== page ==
Ceramics in the contemporary visual arts at Utopia Art Sydney

Ceramics in the contemporary visual arts at Utopia Art Sydney
Yareah Magazine
Ceramics in the contemporary visual arts at Utopia Art Sydney

Ceramics in the contemporary visual arts at Utopia Art Sydney

“Clay ain’t anything new, but it is certainly something that is enduring”, says Utopia Art Sydney director Christopher Hodges.

There has been something of a clay renaissance across the international contemporary art scene. Ceramics keep popping up at art fairs, commercial galleries and museums, whether by seasoned ceramicists or by multi-media artists who incorporate clay in their practice.

“Hand-made and crafty, the opposite of the internet, clay symbolises a return to the unique,” Hodges commented. “It’s also often priced so that a broader, younger market can afford it. But let’s be frank, it has always been available to people… only suddenly the zeitgeist has recognised the remarkable quality of a medium that is one of the oldest and most enduring in the history of art.”

‘Clay’ has become Utopia Art Sydney’s annual showcase of the work of the ceramic artists the gallery represents. The exhibition was first staged as a tribute to Marea Gazzard, who championed clay as an art form equal to any.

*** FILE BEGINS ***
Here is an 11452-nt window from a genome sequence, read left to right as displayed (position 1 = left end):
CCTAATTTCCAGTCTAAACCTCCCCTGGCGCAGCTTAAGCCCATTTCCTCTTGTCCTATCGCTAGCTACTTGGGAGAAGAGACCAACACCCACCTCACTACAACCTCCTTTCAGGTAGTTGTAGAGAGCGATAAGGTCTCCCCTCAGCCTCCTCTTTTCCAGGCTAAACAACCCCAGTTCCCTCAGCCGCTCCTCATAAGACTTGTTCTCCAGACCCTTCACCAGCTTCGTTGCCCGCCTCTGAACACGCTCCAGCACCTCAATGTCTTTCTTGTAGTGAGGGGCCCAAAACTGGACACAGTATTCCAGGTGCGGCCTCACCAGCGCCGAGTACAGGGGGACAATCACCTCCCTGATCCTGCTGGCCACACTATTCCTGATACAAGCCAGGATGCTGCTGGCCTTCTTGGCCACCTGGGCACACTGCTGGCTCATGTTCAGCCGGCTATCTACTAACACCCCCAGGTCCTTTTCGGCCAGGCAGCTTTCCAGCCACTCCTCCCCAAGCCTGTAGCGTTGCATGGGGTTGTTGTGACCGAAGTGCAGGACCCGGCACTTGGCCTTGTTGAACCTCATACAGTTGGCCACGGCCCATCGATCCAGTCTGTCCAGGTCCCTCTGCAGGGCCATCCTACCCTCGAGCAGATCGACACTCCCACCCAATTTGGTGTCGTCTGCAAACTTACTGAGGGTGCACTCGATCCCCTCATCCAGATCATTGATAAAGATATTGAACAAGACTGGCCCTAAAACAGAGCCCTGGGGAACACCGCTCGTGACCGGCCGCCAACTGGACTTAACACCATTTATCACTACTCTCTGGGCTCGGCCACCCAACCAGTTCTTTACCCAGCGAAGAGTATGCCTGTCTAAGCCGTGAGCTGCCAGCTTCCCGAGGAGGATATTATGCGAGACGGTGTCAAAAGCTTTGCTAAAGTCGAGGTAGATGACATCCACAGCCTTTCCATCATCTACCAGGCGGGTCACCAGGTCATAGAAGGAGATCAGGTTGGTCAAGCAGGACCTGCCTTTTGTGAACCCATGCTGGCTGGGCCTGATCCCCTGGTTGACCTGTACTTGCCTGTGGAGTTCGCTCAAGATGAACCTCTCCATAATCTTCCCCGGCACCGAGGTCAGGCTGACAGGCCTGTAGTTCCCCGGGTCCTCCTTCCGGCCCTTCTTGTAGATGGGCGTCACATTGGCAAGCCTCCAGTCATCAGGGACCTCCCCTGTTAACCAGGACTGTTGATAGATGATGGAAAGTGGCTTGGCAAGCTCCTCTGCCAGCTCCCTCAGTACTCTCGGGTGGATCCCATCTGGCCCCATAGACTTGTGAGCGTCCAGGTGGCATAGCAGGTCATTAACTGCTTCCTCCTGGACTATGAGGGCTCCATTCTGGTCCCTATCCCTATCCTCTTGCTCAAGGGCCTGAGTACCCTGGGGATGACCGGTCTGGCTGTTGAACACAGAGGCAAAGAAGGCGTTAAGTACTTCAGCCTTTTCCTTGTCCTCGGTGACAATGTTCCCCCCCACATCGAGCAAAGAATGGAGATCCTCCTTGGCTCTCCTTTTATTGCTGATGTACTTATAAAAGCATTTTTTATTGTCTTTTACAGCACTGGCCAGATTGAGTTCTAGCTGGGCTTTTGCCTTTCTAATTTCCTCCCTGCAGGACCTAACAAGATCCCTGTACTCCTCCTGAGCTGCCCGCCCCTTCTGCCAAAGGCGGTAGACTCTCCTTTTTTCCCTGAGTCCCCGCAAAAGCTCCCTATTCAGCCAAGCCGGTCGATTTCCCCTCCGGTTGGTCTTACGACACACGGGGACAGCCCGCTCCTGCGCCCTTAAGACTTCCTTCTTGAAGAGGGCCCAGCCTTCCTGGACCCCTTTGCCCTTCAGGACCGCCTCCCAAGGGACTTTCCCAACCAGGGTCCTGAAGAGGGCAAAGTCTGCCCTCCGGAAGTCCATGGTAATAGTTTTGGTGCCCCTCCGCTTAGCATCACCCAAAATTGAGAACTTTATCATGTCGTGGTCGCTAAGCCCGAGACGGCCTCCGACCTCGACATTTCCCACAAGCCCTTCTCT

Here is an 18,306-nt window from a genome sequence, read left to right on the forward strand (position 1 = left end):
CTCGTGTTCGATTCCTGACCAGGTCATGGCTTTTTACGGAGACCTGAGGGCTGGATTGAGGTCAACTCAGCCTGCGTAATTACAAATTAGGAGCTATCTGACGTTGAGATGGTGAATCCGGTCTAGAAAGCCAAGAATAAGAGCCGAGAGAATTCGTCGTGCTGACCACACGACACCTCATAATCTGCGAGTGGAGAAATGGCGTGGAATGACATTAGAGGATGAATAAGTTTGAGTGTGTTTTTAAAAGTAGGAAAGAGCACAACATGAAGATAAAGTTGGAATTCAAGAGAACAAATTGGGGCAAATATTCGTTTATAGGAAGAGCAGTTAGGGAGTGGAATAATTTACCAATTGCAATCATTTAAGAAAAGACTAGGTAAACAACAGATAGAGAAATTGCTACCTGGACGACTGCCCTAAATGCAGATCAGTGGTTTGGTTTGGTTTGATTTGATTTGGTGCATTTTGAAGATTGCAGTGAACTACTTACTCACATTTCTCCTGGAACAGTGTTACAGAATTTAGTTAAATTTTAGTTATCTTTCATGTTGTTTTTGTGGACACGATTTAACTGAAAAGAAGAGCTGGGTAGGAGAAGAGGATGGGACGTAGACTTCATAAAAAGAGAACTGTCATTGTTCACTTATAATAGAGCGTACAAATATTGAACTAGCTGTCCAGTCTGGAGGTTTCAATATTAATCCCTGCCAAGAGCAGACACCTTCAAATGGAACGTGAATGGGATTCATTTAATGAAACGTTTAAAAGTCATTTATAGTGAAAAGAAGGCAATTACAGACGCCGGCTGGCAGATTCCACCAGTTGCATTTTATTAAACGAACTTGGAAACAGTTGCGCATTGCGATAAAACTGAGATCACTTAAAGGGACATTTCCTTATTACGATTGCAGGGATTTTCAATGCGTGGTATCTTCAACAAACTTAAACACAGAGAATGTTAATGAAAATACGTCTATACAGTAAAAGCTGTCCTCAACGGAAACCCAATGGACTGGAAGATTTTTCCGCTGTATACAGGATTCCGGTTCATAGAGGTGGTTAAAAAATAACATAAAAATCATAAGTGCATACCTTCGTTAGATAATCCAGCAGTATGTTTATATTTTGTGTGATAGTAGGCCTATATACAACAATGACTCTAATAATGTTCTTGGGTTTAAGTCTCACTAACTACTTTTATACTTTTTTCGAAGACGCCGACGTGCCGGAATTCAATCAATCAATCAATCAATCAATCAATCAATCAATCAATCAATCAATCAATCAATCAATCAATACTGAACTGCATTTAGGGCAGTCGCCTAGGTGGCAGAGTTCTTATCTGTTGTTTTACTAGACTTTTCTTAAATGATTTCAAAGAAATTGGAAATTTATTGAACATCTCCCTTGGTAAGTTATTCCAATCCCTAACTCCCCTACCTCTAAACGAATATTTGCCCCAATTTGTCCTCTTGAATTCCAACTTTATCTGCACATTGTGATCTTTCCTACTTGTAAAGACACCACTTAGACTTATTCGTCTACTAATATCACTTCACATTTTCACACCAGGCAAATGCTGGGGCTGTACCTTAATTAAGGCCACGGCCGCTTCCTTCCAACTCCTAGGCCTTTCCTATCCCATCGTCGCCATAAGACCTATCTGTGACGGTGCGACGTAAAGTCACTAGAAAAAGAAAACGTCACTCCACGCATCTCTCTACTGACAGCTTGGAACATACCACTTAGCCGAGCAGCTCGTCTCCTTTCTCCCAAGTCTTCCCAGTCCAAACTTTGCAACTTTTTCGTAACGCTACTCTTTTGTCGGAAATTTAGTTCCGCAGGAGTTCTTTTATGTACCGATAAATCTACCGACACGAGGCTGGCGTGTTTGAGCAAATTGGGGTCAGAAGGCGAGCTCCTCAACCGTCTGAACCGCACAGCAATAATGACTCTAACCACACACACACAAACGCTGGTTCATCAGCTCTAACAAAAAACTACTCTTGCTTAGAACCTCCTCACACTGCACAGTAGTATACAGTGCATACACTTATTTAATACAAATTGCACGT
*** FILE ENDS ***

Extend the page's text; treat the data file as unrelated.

Each of these artists uses clay in their own unique way, some pushing it to its limits as a sculptural medium, others perfecting essential functional forms.

Kati Watson’s ceramics are elegant and understated; everything about her work reveals itself slowly. Watson’s subtle surfaces evoke landscape and the elements. Her forms sit quietly but not without presence.

Brett Stone says, ‘living with handmade bowls makes you more aware of what you put in them. My bowls are functional, simple and unadorned – they want to be used.’ Nevertheless, the sculptural integrity of Stone’s stacks makes them more than just useful.

Eloise Rankine, a young artist and recent NAS graduate, throws then carves Southern Ice porcelain to create delicate pieces influenced by her interest in textiles.

Donna Green kneads her vessels with fingers, fists, chin and elbow to produce her molten forms. Green, based in New York, has just had a successful solo exhibition at McClain Gallery in Houston, Texas.

Glenn Barkley’s exuberant creations are filled with references to ceramic history – from Iznik pottery to Korean moon jars. Barkley’s star is on the rise, and he has been selected to exhibit in the 2016 Adelaide Biennial of Art: Magic Object which opens at the end of February.

The opening of ‘Clay 3’ on the evening of Wednesday 3 will also celebrate the reopening of the 2 Danks Street galleries after a summer break.

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